‘Junk’ food: potato waffles

Sometimes one needs something junky to indulge in, and I was most impressed how unhealthy this tastes haha :D — must be the high fat content! This is a great snack that is free of gluten and sugar.

Making this potato snack or side dish couldn’t be easier. Simply make mashed potatoes by combining boiled waxy potatoes with butter, milk/broth/water, salt and pepper. Spoon into a waffle iron, which has been brushed with melted butter or oil.The final result was not crispy though….

Unlike some frozen potato products, by making this at home you can be assured that there are only natural ingredients.

‘Junk’ food: popcorn

When coated in artificial flavourings, tons of salt and/or sugar, popcorn can be very nasty (think of that fake butter smell from cinema popcorn — yuck!). However, natural popcorn is a great snack option which in its plain form is gluten-free, sugar-free, dairy-free and low in fat, so one can happily indulge!

Here’s how I make it:
* find a large pot with lid
* measure out the desired amount of raw corn kernels — I use three-quarters of one small rice bowl to make a huge salad bowl amount of cooked popcorn
* poor into pot just enough oil to coat all the kernels of corn
* turn on medium-high heat and wait for oil to heat up
* once hot, put in the corn kernels, stir to coat all kernels with oil and try to make sure that as many kernels as possible are in touch with the bottom surface of the pot (to get them heated up as effectively as possible)
* cover and wait for popping to cease
* occasionally shake the pot — whilst holding the lid on tight — to encourage all the kernels to pop
* occasionally lift the lid a crack to allow the steam to escape (or use the steam vent if your pot lid has one), but be careful not to open so wide as to allow popping corn to spring out!
* remove popcorn from pot, I put in a large plastic basket to allow the popcorn to cool down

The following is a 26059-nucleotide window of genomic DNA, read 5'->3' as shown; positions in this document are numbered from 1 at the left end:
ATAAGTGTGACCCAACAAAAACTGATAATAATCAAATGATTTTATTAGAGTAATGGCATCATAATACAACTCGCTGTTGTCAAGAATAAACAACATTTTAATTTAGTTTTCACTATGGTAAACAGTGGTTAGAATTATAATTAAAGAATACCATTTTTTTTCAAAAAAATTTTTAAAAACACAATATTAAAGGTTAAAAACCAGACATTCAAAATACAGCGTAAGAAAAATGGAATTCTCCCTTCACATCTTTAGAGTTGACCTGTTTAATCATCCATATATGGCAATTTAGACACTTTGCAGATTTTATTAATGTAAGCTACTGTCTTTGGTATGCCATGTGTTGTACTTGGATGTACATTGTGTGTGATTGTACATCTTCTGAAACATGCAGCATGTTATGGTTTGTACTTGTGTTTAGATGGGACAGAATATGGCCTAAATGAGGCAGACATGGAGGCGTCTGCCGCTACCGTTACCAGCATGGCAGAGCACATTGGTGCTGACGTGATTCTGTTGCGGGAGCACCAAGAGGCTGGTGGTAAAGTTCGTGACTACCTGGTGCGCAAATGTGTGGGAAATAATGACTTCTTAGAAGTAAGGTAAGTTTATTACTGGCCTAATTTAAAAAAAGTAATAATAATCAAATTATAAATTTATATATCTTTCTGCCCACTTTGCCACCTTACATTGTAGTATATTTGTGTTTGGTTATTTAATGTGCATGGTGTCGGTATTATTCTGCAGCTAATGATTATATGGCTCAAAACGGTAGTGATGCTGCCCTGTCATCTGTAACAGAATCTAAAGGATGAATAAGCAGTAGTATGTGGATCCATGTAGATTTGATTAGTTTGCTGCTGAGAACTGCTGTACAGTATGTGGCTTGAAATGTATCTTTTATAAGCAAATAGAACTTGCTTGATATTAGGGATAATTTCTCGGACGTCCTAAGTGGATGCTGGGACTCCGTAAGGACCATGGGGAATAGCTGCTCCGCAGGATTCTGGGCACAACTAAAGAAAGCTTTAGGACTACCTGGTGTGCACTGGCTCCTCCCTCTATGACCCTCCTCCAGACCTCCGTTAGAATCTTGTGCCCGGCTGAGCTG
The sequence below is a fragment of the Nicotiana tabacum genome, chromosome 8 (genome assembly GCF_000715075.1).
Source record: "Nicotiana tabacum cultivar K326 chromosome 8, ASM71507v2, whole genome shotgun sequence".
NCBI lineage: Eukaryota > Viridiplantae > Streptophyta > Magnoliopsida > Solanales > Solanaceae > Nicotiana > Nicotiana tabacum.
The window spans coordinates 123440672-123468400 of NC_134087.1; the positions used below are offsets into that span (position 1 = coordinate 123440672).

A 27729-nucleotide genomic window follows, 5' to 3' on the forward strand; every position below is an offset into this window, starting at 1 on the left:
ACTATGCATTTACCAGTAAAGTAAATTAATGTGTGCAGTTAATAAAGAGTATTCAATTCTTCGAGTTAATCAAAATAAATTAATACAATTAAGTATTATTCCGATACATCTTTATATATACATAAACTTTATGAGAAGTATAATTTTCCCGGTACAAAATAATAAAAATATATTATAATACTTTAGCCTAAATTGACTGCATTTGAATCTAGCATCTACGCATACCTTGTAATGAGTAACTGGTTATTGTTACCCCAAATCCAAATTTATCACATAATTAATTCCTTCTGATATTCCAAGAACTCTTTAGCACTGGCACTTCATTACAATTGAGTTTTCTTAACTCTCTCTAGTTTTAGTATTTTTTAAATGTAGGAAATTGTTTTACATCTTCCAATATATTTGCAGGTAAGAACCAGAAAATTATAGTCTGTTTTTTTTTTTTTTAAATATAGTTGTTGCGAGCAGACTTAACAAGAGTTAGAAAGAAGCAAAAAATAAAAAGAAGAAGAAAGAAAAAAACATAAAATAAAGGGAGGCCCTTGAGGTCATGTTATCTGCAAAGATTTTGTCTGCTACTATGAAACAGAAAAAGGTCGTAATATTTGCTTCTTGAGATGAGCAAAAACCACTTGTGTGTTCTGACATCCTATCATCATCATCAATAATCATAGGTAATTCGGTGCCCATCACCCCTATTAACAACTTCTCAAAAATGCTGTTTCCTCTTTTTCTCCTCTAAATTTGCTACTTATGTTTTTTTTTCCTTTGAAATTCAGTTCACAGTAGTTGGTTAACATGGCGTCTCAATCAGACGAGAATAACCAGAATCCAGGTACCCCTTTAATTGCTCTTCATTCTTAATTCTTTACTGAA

* store in airtight containers as soon as it has cooled down as popcorn goes soft very quickly

As I try to avoid sugar, I go with salted popcorn and simply sprinkle salt on the cooked popcorn.

Food intolerance-friendly airline meals

Hello again after a long break! I have been away and will be travelling again soon so have some possibly helpful travel tips for anyone flying by Singapore Airlines.

The last time I went overseas by Cathay Pacific, I prepared an elaborate set of bento boxes to last me halfway round the globe, as I described here. This time, it was just a short 5-hour flight and I decided to order one of Singapore Airlines’ special ‘Medical Meals’.

Here is the amazing list of ‘Medical Meal’ choices:

  • Bland Meal: No “irritants” (e.g. black pepper, chilli powder, caffeine, cocoa, alcohol)
  • Diabetic Meal: No sugar; limited salt
  • Fruit Platter Meal: Fresh fruits only
  • Gluten Free Meal: No wheat, rye, barley, oats in any form
  • Low Sodium, No Salt Added Meal: Avoid naturally-salted, sodium-added processed foods (e.g. Baking powder, soda, MSG); no salt added during preparation
  • Low Calorie Meal: Limited fats, sauces, gravy and fried items; limited sugar-rich items
  • Low Fat/Cholesterol Meal: No animal fats but poly-unsaturated fatty acids allowed; limited fats, sauces, and gravy fried items; no butter, cream, whole milk cheese; only lean meat allowed
  • Low Fibre/Residue Meal: Limited fibrous items (e.g. fruit, legumes, vegetables, wholegrain products)
  • Non-Carbohydrate Meal: No starch and carbohydrates in any form
  • Non-Lactose Meal: No lactose and dairy products (e.g. milk, milk solids, casein, cheese, cream, butter, margarine)
  • Soft Fluid Meal: Mainly sieved, soupy items
  • Semi Fluid Meal: Mainly pureed, minced, easily digestible items (e.g. pureed vegetables, potatoes, fruits, minced, homogenized meat, porridge, congee)
  • Ulcer Diet Meal: Contains easily digestive plain poached/broiled foods (e.g. white meat, fish); no acidic food and fruits
  • Nut Free Meal: Please contact our Reservation Office for the necessary arrangement

After a short discussion on the phone with the airline staff, I chose the ‘Low Sodium, No Salt Added Meal’. On my return flight, the meal label was in Chinese, which said “無調味料”, which actually means  no added seasoning. I found out there is a option of Asian or Western versions, and I chose Western. It was a chicken breast with side vegetables and rice on the outgoing flight, and a very tender beef steak with side vegetables and potatoes on the return flight. There were also no sweet desserts. I loved the way they were all totally plain with no sauces or spices/herbs etc. yet the ingredients were flavourful enough on their own. Fabulous! Amines in the meats and salicylates in the vegetables aside, this is a pretty safe choice for me. No need to starve on long-distance travel anymore! (As long as I fly on Singapore Airlines, that is.)